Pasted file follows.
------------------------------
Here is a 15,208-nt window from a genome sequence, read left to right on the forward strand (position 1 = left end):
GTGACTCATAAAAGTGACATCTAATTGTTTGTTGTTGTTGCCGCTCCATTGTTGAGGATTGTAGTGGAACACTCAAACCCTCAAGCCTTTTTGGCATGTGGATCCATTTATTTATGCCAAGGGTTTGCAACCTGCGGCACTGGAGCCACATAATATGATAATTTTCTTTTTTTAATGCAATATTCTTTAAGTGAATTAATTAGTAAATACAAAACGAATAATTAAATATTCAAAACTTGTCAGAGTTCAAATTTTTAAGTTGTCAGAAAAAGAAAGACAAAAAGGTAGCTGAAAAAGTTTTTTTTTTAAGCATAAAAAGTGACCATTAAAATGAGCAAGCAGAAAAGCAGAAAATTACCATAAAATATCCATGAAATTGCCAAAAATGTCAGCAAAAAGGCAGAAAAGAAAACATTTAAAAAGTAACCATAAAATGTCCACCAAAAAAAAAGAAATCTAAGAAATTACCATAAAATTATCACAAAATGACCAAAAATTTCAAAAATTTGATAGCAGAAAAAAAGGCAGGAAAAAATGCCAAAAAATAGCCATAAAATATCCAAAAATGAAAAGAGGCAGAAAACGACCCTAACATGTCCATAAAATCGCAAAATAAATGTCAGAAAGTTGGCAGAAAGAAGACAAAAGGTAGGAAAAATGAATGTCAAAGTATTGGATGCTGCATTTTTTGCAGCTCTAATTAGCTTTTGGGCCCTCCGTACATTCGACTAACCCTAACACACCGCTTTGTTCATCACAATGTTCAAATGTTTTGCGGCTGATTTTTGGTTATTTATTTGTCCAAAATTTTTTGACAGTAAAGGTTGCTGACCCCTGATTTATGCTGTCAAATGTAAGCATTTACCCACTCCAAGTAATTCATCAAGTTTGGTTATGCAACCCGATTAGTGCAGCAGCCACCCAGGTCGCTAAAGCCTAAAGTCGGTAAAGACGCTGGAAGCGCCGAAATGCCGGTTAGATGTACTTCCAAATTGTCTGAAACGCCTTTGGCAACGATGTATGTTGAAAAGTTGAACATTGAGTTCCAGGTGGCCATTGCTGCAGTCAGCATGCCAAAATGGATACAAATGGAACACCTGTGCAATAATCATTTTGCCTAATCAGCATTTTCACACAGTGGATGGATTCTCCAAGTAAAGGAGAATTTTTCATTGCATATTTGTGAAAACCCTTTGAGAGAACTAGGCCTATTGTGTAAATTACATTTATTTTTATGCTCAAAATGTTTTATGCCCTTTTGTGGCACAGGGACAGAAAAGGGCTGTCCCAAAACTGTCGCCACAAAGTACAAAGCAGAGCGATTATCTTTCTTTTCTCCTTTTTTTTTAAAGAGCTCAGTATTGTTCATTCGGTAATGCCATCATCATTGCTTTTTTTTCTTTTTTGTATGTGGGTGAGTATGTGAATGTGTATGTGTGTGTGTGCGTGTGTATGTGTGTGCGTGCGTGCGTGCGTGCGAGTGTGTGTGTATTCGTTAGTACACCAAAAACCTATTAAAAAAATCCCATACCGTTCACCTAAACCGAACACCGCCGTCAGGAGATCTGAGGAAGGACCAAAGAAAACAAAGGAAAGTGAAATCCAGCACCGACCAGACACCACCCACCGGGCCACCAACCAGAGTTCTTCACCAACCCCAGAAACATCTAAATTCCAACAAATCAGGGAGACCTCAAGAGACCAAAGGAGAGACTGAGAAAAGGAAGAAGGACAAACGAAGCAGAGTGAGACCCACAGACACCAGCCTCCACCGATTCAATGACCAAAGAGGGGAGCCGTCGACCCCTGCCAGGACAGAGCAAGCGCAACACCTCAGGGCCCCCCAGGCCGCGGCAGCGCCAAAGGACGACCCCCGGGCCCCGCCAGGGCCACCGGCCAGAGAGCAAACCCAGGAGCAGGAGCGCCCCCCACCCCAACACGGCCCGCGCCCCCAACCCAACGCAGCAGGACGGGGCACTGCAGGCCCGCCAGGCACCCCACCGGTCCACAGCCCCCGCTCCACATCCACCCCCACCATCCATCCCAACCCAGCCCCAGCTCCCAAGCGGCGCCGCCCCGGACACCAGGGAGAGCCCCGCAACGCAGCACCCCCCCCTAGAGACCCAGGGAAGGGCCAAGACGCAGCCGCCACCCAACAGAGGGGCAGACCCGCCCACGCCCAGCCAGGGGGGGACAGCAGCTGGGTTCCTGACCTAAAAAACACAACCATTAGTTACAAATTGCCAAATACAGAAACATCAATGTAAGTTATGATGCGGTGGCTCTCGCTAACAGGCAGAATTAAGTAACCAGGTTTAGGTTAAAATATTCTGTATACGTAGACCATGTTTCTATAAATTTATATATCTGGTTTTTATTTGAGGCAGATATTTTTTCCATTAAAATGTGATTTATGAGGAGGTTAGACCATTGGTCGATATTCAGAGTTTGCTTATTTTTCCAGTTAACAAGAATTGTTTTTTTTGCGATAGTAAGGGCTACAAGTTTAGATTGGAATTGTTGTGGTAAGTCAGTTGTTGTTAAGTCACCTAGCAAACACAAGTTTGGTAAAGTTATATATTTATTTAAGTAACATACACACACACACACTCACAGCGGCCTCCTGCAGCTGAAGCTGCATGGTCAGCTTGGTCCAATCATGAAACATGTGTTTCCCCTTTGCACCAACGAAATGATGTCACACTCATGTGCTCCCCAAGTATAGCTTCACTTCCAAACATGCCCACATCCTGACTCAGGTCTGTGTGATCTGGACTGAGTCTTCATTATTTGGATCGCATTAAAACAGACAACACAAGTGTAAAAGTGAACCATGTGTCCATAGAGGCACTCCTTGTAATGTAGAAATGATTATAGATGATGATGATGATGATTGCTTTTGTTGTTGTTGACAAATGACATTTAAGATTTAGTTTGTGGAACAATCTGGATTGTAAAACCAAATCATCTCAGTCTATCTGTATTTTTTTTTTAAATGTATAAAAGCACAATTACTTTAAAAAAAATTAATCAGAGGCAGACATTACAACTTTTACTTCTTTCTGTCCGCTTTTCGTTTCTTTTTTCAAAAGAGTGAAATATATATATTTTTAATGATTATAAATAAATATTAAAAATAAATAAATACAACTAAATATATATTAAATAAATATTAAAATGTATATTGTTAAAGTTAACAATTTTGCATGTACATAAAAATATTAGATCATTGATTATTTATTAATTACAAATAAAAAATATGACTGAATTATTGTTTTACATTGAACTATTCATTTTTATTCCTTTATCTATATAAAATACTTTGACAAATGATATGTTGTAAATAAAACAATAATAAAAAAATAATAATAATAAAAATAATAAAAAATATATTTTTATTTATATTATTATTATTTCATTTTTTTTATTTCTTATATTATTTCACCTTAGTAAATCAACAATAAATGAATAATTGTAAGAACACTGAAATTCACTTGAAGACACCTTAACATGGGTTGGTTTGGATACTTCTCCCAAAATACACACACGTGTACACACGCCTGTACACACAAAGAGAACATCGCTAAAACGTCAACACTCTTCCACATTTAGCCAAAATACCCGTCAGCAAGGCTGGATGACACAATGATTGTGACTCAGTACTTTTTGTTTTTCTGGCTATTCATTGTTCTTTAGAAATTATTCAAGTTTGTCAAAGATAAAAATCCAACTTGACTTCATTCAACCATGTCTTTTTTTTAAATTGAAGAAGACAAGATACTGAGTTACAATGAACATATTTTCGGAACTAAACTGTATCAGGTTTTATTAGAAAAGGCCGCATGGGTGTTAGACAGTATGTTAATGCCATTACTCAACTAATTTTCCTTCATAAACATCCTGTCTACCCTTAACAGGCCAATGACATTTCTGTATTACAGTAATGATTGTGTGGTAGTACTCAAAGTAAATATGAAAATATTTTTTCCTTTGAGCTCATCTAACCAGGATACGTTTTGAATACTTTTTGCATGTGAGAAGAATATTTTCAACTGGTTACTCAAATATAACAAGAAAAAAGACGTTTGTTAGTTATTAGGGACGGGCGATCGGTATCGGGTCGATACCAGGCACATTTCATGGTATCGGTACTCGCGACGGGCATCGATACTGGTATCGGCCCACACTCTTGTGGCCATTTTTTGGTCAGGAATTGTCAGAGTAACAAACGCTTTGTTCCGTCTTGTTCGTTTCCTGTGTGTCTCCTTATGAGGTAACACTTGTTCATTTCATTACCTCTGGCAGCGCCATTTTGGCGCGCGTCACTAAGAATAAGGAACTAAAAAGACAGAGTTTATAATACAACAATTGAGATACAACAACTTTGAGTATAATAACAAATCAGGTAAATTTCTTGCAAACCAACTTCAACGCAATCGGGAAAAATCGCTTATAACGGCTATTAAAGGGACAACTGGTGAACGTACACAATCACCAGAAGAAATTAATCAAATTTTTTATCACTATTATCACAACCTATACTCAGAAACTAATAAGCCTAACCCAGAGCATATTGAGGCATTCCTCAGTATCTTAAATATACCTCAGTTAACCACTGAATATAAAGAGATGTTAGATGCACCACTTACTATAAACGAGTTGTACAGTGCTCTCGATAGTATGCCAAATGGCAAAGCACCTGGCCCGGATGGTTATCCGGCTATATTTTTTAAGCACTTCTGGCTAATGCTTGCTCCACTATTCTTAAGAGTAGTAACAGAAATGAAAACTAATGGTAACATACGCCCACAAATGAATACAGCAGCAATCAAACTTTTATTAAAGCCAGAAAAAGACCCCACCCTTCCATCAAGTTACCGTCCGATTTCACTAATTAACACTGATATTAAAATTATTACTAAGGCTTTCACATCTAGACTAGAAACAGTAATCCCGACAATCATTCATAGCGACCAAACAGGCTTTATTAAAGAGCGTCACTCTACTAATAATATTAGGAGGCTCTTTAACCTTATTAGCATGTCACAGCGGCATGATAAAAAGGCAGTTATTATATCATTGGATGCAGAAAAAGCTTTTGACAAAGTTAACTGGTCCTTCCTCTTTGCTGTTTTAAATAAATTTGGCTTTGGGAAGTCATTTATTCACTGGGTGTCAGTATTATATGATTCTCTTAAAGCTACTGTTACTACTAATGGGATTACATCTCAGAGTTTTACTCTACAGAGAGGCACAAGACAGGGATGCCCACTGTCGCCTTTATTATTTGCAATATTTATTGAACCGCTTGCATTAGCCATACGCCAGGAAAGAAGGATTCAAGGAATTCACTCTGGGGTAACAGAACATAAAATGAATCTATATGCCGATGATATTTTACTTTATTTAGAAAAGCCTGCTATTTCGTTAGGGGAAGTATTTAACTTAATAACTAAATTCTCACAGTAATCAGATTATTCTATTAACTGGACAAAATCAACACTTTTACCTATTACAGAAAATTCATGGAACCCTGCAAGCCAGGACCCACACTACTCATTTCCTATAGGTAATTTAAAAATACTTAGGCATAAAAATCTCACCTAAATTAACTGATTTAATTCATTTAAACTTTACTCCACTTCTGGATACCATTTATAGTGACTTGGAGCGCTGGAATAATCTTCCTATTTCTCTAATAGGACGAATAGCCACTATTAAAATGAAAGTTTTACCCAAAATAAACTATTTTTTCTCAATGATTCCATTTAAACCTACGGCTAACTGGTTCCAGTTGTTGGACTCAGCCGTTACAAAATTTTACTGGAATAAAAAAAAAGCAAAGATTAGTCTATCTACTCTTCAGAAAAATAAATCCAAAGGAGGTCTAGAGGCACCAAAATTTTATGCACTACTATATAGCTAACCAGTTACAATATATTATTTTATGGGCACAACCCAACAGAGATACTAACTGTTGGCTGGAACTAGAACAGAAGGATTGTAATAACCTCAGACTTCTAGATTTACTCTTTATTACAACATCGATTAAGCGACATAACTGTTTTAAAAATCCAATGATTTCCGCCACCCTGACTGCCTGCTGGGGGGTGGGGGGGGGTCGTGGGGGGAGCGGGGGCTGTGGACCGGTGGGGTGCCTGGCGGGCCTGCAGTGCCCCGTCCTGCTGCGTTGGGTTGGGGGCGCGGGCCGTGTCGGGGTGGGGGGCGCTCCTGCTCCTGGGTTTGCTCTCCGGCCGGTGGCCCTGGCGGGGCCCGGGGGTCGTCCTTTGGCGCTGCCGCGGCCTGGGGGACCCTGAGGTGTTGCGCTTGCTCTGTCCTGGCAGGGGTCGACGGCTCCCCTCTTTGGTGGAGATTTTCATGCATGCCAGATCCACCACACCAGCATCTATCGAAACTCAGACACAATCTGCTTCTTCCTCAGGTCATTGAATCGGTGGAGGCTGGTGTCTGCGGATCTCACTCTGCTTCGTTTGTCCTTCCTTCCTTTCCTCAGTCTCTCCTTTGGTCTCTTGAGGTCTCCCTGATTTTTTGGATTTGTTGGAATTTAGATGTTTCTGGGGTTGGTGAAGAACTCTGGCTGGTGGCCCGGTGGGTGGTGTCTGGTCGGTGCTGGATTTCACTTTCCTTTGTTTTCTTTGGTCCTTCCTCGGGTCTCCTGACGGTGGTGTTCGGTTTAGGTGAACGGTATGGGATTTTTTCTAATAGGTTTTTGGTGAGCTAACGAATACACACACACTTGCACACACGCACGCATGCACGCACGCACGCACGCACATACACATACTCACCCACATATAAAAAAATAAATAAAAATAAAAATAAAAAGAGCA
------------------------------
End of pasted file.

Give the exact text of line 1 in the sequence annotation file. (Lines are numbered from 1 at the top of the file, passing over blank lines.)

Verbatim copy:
Here is a 15,208-nt window from a genome sequence, read left to right on the forward strand (position 1 = left end):